If a consumer’s actual annual income ends up below the poverty line at tax filing, a special rule applies and as long as the Marketplace estimated at the time of enrollment that a consumer’s income would be between 100 and 400 percent of the poverty line and he was otherwise eligible for premium tax credits, he won’t have to pay back the advance payments he received during the year, and the consumer’s actual annual income will be used when reconciling the PTC.

Did this error affect 2014 and 2015 coverage?

The error did affect both coverage years, but updating an eligibility determination will only affect coverage for 2015.  Those who received an incorrect amount of PTCs in 2014 because a dependent’s Social Security benefits were erroneously counted should have been credited with the correct amount of PTCs when they filed their tax returns and reconciled their PTCs for the 2014 coverage year.

If a person affected by this error was auto-renewed into 2015 coverage based on their 2014 eligibility determination and has not updated his application or reported a life change to the Marketplace, then the error is still affecting his eligibility determination.

What caused this error to occur?

Generally, Social Security benefits are counted towards household income in determining financial eligibility for insurance affordability programs.  However, when the benefits are received by children or other individuals claimed as tax dependents, the benefits are only counted if the dependent is required to file a tax return based on her own income.  (For example, the 2014 thresholds for when tax dependents are required to file a return is if they have $6,200 in earned income or $1,000 in unearned income—Social Security benefits do not count towards reaching these thresholds.)  As we understand it, was originally programmed to include Social Security benefits in the determination of whether a dependent had a tax filing requirement.  This resulted in making incorrect eligibility determinations for health insurance affordability programs, because the Social Security benefits were erroneously included in household income.  The system error was corrected on April 17, 2015.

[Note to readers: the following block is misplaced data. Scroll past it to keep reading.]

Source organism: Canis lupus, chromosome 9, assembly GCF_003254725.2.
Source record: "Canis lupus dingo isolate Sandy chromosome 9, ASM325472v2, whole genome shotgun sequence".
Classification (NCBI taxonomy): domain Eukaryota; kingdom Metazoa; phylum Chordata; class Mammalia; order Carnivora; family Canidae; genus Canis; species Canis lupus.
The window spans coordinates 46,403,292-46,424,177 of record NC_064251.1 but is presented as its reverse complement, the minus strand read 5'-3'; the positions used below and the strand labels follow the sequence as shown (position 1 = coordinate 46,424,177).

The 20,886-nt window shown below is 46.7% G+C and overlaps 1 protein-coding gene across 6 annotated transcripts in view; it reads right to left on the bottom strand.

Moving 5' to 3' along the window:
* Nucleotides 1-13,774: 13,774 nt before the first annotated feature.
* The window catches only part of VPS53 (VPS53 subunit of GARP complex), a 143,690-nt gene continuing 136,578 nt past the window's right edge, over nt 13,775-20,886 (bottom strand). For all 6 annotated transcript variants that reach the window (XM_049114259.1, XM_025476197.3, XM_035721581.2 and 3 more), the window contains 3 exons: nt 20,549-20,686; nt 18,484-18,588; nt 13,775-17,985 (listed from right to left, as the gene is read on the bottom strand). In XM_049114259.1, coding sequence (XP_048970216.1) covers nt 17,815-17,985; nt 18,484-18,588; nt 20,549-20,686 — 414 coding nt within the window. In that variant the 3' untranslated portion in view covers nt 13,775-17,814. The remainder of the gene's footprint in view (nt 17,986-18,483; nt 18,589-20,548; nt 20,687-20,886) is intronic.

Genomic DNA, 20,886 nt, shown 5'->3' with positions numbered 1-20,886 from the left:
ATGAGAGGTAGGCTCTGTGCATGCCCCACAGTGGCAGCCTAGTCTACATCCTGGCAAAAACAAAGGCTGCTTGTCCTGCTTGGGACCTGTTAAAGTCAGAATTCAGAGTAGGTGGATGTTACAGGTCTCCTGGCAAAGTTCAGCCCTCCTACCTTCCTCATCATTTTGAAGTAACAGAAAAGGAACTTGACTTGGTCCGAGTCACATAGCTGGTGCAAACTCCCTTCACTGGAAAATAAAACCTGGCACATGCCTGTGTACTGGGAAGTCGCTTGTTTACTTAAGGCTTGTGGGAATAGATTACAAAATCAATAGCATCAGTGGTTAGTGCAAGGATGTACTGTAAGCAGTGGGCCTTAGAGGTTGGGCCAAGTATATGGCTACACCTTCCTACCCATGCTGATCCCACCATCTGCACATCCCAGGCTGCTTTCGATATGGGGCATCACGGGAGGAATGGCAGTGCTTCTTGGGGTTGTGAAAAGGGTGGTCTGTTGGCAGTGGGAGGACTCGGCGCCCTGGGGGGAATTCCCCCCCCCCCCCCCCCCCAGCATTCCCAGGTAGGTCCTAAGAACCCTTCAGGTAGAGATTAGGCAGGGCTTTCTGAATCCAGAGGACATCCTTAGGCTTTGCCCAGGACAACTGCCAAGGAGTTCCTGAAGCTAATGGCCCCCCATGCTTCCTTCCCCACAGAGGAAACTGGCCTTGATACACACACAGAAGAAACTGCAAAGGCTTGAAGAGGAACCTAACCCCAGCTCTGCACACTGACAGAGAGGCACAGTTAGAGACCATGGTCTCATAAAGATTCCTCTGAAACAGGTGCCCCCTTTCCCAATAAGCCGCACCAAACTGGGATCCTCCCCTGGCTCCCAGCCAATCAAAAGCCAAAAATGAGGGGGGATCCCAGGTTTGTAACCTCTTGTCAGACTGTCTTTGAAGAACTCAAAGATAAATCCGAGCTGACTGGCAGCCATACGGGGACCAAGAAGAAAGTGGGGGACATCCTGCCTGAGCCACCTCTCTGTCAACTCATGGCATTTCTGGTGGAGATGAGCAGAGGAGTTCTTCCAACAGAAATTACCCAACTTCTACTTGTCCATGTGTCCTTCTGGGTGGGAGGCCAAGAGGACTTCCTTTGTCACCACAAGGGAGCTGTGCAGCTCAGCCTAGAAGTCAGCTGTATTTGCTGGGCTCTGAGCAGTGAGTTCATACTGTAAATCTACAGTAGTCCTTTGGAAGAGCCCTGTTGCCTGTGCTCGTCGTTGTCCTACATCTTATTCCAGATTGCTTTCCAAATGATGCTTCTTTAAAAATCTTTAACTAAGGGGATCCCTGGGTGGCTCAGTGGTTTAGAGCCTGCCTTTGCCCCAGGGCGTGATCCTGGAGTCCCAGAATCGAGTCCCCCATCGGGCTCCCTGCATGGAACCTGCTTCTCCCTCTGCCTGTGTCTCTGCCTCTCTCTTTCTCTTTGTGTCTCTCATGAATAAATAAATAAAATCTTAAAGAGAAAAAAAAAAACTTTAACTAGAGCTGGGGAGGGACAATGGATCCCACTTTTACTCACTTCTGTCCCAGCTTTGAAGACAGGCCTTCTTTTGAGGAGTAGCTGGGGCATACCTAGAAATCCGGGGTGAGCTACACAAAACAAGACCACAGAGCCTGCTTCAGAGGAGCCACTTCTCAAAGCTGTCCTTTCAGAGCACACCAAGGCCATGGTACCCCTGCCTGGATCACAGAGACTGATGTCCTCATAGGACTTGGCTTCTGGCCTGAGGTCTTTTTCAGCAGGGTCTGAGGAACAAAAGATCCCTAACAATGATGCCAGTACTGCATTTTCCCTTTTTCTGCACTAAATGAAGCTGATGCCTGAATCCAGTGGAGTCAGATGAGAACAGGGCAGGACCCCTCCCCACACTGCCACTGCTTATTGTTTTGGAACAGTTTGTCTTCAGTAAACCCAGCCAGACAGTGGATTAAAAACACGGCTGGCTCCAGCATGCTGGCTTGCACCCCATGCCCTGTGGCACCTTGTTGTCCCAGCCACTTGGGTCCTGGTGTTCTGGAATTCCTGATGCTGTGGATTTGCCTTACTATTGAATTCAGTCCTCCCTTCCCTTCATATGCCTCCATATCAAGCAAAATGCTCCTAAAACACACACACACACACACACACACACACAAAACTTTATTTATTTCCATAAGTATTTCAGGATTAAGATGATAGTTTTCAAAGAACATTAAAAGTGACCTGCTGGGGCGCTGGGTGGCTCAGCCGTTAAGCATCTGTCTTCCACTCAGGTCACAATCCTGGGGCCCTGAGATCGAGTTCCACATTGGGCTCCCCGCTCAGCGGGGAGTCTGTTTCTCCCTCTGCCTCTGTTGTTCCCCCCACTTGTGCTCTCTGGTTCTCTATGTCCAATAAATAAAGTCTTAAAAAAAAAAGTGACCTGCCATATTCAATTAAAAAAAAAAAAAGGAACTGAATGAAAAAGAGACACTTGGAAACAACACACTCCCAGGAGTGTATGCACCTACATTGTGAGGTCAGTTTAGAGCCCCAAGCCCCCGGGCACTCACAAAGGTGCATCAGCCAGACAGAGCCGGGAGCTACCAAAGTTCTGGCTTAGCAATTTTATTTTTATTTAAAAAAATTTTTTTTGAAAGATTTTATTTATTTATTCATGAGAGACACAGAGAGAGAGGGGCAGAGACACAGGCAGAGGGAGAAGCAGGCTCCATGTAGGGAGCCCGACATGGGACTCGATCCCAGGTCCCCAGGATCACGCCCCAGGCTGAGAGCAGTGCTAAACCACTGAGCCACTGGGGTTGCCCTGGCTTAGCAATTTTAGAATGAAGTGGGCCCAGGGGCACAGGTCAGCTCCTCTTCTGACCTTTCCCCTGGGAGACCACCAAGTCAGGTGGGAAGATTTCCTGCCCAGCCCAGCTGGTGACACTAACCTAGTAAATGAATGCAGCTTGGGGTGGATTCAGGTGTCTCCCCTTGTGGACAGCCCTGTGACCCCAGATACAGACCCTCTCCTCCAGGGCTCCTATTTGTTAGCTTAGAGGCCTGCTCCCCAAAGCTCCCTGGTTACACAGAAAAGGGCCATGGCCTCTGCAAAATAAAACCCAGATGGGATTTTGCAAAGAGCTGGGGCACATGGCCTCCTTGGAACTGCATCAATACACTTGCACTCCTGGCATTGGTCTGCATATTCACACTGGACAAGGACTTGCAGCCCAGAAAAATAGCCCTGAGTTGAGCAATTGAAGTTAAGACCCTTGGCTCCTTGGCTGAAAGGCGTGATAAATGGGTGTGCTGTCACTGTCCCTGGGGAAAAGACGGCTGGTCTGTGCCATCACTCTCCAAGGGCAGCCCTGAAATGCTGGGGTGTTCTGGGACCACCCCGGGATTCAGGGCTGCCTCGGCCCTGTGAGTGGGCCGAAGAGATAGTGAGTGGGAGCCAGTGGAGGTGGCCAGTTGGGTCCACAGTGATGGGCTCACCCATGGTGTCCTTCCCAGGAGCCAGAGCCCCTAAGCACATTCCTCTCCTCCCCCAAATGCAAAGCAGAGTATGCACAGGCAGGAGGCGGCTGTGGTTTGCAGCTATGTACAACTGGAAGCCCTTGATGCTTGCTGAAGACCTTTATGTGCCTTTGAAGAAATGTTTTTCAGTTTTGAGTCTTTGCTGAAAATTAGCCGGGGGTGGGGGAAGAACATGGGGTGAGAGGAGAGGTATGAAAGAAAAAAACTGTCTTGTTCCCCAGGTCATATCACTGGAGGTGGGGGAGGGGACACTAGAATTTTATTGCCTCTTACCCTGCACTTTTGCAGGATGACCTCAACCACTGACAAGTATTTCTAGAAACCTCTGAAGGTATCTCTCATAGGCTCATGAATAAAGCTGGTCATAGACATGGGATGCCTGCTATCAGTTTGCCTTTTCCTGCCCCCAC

Did this error only occur for people who applied for coverage through

The specific error and related notice is applicable to people who applied for coverage through  However, we don’t know if all state Medicaid, CHIP and Marketplaces are counting Social Security benefits of dependents accurately.  Because this is a complex income counting rule, it would be wise to inquire whether or not your state agencies are implementing this policy accurately.